This three-minute audio clip describes the sculpture Artificial Sun by Eduardo Luigi Paolozzi (1924–2005).
Full audio description text
Artificial Sun was created by pioneering Scottish Pop artist Eduardo Paolozzi in 1964. It is an abstract sculpture of multiple component parts, all made from aluminium. Together they form an imposing work two and a half metres in height, and one and a half metres at its widest point. It is on display outside in the Courtyard of Pallant House Gallery, and you are welcome to touch it.
The sculpture comprises 12 three-dimensional geometric shapes that are interconnected with pipes to form a tall, stylised assemblage. The focal point of the work is a circular 'sun' that is around one metre in diameter and sits facing us at the highest point of the sculpture. It is formed of a series of concentric discs, layered in decreasing in size order with the smallest at the front. Protracting from the base of the sun are three thin, cylindrical [tubes] and two rectangular tubes – which join with a complex grouping of other three-dimensional shapes. In turn, these shapes conjoin with others via tubes creating an elaborate network down to the ground. The overall effect is a mass of triangular prisms, cuboids, bendy S-shapes, with new shapes formed by the voids between them.
At the base of the sculpture, the tubular pipes bend at a right angles revealing that they are in fact hollow structures. This gives the structure a machine-like feel, which is reinforced by several chimney-like forms jutting out from the back of the sun.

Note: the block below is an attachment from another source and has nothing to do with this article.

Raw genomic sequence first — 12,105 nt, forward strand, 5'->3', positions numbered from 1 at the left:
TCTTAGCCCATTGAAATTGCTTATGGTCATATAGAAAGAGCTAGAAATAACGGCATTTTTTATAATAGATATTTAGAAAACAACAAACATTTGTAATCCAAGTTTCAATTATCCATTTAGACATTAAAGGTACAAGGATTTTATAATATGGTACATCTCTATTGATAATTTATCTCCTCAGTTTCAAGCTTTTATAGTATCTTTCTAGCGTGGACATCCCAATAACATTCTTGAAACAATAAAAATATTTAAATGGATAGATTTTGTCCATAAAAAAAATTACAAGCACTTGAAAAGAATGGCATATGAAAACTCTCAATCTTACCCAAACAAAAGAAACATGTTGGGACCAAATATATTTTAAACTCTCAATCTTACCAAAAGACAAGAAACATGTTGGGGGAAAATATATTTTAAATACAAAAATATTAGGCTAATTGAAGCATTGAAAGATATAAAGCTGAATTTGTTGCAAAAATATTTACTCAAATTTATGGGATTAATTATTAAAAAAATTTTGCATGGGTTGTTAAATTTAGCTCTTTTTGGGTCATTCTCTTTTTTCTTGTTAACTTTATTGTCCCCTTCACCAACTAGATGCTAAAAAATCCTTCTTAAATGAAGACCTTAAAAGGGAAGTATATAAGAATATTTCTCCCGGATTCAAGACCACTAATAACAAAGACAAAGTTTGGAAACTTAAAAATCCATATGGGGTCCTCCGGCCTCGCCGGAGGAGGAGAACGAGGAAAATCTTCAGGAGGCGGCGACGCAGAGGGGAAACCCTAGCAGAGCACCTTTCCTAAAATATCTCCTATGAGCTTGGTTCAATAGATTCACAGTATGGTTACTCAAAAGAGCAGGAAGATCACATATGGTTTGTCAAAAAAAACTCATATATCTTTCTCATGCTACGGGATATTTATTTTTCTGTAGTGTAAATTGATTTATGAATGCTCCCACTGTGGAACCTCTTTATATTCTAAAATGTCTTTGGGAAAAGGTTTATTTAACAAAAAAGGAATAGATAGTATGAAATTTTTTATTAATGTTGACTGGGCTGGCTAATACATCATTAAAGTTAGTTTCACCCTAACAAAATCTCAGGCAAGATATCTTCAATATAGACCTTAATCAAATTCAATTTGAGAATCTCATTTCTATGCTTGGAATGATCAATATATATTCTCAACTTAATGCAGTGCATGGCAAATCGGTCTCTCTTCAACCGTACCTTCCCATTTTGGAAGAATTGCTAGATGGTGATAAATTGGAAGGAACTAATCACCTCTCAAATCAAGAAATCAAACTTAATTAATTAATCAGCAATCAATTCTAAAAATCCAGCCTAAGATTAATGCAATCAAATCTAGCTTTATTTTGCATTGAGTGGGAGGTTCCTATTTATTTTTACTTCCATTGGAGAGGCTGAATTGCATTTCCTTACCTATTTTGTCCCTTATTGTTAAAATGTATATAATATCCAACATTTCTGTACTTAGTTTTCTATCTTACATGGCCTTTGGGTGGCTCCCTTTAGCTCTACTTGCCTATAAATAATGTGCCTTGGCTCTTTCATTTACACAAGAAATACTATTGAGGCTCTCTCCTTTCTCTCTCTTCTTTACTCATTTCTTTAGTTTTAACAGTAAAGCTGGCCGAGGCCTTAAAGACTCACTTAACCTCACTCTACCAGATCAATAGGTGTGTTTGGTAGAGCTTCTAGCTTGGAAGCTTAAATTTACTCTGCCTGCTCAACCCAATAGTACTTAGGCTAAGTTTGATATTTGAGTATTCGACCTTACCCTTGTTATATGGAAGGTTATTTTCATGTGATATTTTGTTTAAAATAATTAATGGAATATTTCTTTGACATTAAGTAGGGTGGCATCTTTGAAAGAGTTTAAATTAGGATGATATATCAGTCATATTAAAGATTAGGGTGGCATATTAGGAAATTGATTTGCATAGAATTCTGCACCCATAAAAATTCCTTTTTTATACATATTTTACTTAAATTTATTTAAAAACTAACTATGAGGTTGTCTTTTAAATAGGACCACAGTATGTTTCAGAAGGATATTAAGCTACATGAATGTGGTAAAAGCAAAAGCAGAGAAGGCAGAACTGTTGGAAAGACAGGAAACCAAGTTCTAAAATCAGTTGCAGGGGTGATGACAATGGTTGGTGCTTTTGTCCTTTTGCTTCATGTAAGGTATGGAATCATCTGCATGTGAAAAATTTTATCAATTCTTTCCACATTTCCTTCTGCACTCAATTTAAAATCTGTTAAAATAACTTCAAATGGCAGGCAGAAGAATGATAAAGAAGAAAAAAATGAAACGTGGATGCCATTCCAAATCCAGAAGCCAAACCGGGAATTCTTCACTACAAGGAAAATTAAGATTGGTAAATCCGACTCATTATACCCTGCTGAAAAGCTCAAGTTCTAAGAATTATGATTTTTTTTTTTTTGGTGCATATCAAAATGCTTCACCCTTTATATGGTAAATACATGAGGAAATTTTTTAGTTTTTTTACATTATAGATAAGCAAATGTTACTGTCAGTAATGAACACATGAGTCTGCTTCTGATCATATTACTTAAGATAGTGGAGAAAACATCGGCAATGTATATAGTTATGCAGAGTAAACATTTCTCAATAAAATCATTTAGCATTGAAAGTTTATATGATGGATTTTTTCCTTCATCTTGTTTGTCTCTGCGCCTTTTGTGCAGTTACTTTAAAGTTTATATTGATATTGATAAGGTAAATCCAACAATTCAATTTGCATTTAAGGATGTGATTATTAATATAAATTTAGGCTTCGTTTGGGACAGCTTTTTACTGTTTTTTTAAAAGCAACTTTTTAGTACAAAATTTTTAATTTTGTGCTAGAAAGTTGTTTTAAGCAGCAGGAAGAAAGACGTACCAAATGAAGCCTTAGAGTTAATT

The sculpture is entirely made from a robust, industrial grade aluminium, lending the appearance of a factory appliance. This contrasts with the rugged brick wall and foliage the work stands beside. The silvery smooth surface of the aluminium has a weathered matte finish due to its exposure to the elements. A once polished surface is now speckled with blemishes and minor weather marks. The aluminium takes on a different character depending on the intensity of the sun on any given day.
In the post-war years Paolozzi often focused his artwork on new technologies, science and a surreal mechanical world. This work is a three-dimensional representation of the fantastical structures Paolozzi often depicted in his two-dimensional designs and works on paper. It is an intriguing and commanding sculpture.
Art UK and VocalEyes
This audio description was created by VocalEyes for Art UK Sculpture, a national project to document and increase access to the UK's publicly owned sculpture. This description is one of 25 representing sculpture collections across the UK.